May 5, 2011; Source: New York Times | Indiana governor and putative Republican presidential candidate, Mitch Daniels, has reneged on a commitment to maintain a “truce” on social issues in the state’s and the nation’s budget crisis “by mak(ing) it impossible for Medicaid recipients to make use of the 28 Planned Parenthood clinics in the state and ban(ning) abortions for pregnancies that have reached 20 weeks,” according to Gail Collins of the New York Times.

Actually, only four of the 28 Indiana clinics even offer abortions, and Daniels, a former Office of Management and Budget director under President George W. Bush, surely knows that according to federal law Medicaid funds can’t be used to pay for abortions anyhow.

What is the real meaning of the Republican assault – through state budgets – on funding for abortions? It is really an assault on women’s rights to choose health care providers, with Republicans taking aim at starving Planned Parenthood clinics by denying Medicaid recipients the ability to go to them for services.

Is this assault limited to just Daniels in Indiana? No way. The Texas legislature stuck a provision in a women’s health care program that prevents any public funds for any kind of health service whatsoever from going to an organization that provides abortions, even though Texas law prevents state or federal funds from paying for abortions. Read between the lines, it is an effort to defund Planned Parenthood. The Texas legislation even contains a “poison pill” provision so that if Planned Parenthood or others successfully challenge the provision in court, the entire Women’s Medicaid Health Program, with $3 million in state funds and $28 million in federal matching money covering 120,000 women, would be terminated.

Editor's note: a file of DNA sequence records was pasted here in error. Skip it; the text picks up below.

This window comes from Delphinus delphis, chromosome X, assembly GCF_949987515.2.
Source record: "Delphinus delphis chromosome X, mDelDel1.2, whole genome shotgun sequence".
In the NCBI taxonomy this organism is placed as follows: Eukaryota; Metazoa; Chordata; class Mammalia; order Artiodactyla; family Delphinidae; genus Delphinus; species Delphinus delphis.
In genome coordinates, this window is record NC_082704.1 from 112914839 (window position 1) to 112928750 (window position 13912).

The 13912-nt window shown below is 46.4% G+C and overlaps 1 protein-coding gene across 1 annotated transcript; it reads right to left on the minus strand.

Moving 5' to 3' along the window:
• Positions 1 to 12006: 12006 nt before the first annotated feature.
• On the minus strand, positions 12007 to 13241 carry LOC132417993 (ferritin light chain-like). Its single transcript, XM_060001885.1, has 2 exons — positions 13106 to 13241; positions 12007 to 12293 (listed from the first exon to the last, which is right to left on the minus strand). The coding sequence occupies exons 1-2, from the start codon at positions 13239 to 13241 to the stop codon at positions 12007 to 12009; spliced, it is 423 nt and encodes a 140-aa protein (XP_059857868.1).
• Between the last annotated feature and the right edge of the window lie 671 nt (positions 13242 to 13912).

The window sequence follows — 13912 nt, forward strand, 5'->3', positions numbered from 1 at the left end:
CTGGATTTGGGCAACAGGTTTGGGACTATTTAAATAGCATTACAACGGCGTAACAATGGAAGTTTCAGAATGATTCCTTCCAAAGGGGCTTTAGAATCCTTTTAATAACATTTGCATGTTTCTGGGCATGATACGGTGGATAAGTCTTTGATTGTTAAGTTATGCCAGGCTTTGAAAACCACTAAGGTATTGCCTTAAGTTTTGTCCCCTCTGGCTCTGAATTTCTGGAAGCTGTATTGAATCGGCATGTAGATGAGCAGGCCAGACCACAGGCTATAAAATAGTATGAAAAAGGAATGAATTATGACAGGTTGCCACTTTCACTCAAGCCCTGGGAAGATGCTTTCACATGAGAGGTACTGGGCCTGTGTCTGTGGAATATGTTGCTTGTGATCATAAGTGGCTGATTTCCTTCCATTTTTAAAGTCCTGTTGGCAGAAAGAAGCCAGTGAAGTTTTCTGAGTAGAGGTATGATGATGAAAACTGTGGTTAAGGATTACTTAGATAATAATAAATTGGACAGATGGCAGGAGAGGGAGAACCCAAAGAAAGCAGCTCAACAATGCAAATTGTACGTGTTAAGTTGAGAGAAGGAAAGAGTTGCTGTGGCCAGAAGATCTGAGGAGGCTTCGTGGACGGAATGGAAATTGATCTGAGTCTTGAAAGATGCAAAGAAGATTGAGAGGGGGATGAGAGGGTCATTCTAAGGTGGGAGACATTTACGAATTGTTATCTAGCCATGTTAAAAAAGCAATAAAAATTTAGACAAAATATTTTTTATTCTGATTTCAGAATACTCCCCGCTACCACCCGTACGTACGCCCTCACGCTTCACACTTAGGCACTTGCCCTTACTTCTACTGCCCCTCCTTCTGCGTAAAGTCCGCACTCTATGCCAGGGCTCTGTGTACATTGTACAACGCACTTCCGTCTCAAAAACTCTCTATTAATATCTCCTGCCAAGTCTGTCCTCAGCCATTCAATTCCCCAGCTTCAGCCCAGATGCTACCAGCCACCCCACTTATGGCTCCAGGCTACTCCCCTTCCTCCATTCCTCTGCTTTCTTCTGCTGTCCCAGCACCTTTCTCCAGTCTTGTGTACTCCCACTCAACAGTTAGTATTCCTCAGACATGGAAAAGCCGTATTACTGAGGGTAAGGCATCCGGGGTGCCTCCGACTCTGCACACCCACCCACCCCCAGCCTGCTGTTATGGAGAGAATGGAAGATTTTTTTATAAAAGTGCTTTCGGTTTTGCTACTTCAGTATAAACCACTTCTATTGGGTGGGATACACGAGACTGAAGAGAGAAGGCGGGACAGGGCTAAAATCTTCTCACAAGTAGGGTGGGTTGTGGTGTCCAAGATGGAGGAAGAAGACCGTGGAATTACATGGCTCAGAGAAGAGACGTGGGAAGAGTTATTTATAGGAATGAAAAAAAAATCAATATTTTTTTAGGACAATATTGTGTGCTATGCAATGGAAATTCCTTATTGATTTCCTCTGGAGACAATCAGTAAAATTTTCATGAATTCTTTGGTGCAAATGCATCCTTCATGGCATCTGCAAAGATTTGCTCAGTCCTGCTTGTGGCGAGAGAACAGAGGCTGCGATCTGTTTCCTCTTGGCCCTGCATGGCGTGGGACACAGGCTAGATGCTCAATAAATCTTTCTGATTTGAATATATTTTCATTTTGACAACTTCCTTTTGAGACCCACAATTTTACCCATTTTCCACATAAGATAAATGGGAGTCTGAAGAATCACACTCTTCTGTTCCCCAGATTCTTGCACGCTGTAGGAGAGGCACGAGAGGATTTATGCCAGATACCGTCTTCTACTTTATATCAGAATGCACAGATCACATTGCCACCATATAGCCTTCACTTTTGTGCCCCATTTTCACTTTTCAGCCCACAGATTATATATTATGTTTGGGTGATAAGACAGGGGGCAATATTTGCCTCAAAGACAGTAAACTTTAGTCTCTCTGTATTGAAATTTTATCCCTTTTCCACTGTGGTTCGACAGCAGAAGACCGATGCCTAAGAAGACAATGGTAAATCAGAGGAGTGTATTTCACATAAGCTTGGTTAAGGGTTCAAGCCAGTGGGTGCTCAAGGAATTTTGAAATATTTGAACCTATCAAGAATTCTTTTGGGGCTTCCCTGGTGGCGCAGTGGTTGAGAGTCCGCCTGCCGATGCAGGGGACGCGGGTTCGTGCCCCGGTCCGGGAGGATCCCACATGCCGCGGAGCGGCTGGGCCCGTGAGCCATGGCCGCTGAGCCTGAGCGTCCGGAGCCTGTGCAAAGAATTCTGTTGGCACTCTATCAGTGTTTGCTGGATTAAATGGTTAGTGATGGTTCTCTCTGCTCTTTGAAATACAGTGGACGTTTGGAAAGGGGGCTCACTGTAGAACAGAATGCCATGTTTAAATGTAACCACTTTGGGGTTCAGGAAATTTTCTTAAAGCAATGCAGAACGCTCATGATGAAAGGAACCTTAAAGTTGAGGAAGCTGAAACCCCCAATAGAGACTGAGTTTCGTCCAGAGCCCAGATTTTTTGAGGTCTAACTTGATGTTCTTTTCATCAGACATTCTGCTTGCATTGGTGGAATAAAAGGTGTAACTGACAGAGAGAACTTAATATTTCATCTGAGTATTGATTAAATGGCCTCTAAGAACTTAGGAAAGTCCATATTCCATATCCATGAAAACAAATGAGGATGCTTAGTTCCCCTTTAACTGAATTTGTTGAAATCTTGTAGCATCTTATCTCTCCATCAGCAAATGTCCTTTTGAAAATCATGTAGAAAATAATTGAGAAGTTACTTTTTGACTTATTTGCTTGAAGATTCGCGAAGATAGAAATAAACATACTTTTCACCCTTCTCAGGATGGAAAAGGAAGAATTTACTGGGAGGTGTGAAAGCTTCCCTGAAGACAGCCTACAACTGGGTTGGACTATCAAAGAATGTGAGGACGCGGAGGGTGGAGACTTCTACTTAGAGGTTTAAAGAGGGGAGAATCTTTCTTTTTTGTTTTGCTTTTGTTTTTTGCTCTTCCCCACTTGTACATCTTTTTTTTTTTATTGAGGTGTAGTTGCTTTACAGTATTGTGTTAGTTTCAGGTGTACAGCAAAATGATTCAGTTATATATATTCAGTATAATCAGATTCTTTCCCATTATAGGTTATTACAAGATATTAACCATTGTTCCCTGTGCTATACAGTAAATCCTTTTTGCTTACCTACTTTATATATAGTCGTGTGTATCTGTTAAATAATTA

Similar efforts to starve Planned Parenthood have cropped up in the legislatures of Connecticut, Kansas, North Carolina, and New Hampshire.

Since Medicaid doesn’t pay for abortions, these budgetary actions really lead to a much more heinous outcome than simply making abortions more difficult to get. They take aim at putting a women’s health care provider, abortions or not, out of business. They deprive poor women their choice of health clinics under the guise of a state government stance of opposing abortions. If anyone hasn’t looked, do so.

Planned Parenthood clinics have a stellar track record in providing health services to poor women. By trying to put Planned Parenthood out of business, these states will be causing direct and demonstrable harm to the women these programs ostensibly exist to help.—Rick Cohen